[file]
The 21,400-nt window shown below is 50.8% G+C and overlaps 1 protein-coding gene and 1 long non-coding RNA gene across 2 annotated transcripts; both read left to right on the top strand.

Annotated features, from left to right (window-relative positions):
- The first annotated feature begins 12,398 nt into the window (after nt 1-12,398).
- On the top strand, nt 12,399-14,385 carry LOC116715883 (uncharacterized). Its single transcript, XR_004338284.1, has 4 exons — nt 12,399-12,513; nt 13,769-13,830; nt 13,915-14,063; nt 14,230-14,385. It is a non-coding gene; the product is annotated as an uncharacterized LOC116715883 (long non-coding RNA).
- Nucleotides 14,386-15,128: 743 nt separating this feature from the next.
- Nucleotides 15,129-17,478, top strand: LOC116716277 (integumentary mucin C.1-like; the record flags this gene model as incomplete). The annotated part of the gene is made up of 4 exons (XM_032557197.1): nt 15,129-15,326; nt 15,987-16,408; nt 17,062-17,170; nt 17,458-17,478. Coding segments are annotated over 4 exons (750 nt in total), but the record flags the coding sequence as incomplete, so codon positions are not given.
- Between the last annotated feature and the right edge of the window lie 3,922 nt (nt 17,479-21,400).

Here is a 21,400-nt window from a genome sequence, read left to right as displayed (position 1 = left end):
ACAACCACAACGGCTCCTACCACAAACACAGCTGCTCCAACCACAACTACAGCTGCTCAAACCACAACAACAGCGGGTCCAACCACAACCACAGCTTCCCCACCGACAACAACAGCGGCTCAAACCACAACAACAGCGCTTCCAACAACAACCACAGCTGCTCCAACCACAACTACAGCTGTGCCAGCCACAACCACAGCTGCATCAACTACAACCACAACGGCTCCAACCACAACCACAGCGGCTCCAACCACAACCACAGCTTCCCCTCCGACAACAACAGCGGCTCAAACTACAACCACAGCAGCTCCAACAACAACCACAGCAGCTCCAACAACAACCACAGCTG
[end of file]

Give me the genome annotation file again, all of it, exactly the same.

The 21,400-nt window shown below is 50.8% G+C and overlaps 1 protein-coding gene and 1 long non-coding RNA gene across 2 annotated transcripts; both read left to right on the top strand.

Annotated features, from left to right (window-relative positions):
- The first annotated feature begins 12,398 nt into the window (after nt 1-12,398).
- On the top strand, nt 12,399-14,385 carry LOC116715883 (uncharacterized). Its single transcript, XR_004338284.1, has 4 exons — nt 12,399-12,513; nt 13,769-13,830; nt 13,915-14,063; nt 14,230-14,385. It is a non-coding gene; the product is annotated as an uncharacterized LOC116715883 (long non-coding RNA).
- Nucleotides 14,386-15,128: 743 nt separating this feature from the next.
- Nucleotides 15,129-17,478, top strand: LOC116716277 (integumentary mucin C.1-like; the record flags this gene model as incomplete). The annotated part of the gene is made up of 4 exons (XM_032557197.1): nt 15,129-15,326; nt 15,987-16,408; nt 17,062-17,170; nt 17,458-17,478. Coding segments are annotated over 4 exons (750 nt in total), but the record flags the coding sequence as incomplete, so codon positions are not given.
- Between the last annotated feature and the right edge of the window lie 3,922 nt (nt 17,479-21,400).

Here is a 21,400-nt window from a genome sequence, read left to right as displayed (position 1 = left end):
ACAACCACAACGGCTCCTACCACAAACACAGCTGCTCCAACCACAACTACAGCTGCTCAAACCACAACAACAGCGGGTCCAACCACAACCACAGCTTCCCCACCGACAACAACAGCGGCTCAAACCACAACAACAGCGCTTCCAACAACAACCACAGCTGCTCCAACCACAACTACAGCTGTGCCAGCCACAACCACAGCTGCATCAACTACAACCACAACGGCTCCAACCACAACCACAGCGGCTCCAACCACAACCACAGCTTCCCCTCCGACAACAACAGCGGCTCAAACTACAACCACAGCAGCTCCAACAACAACCACAGCAGCTCCAACAACAACCACAGCTG